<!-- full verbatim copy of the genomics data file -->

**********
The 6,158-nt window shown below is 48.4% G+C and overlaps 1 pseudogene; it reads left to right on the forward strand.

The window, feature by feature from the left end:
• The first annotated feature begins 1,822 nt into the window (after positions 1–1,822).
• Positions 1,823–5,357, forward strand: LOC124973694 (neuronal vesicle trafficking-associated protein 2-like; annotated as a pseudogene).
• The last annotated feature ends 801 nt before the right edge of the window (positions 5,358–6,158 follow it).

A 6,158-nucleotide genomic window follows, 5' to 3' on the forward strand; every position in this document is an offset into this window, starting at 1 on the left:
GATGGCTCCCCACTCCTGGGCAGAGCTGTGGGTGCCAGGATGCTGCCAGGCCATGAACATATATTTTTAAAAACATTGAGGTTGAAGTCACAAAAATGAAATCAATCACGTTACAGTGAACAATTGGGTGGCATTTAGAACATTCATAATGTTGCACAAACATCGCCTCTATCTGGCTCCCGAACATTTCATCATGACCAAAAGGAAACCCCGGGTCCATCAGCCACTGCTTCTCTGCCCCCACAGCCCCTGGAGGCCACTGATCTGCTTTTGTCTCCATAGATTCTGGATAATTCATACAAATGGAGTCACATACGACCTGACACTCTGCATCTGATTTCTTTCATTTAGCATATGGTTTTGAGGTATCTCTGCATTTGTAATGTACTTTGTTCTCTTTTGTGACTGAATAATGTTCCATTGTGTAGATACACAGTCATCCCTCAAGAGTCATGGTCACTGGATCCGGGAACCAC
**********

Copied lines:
The 6,158-nt window shown below is 48.4% G+C and overlaps 1 pseudogene; it reads left to right on the forward strand.

The window, feature by feature from the left end:
• The first annotated feature begins 1,822 nt into the window (after positions 1–1,822).
• Positions 1,823–5,357, forward strand: LOC124973694 (neuronal vesicle trafficking-associated protein 2-like; annotated as a pseudogene).
• The last annotated feature ends 801 nt before the right edge of the window (positions 5,358–6,158 follow it).

A 6,158-nucleotide genomic window follows, 5' to 3' on the forward strand; every position in this document is an offset into this window, starting at 1 on the left:
GATGGCTCCCCACTCCTGGGCAGAGCTGTGGGTGCCAGGATGCTGCCAGGCCATGAACATATATTTTTAAAAACATTGAGGTTGAAGTCACAAAAATGAAATCAATCACGTTACAGTGAACAATTGGGTGGCATTTAGAACATTCATAATGTTGCACAAACATCGCCTCTATCTGGCTCCCGAACATTTCATCATGACCAAAAGGAAACCCCGGGTCCATCAGCCACTGCTTCTCTGCCCCCACAGCCCCTGGAGGCCACTGATCTGCTTTTGTCTCCATAGATTCTGGATAATTCATACAAATGGAGTCACATACGACCTGACACTCTGCATCTGATTTCTTTCATTTAGCATATGGTTTTGAGGTATCTCTGCATTTGTAATGTACTTTGTTCTCTTTTGTGACTGAATAATGTTCCATTGTGTAGATACACAGTCATCCCTCAAGAGTCATGGTCACTGGATCCGGGAACCAC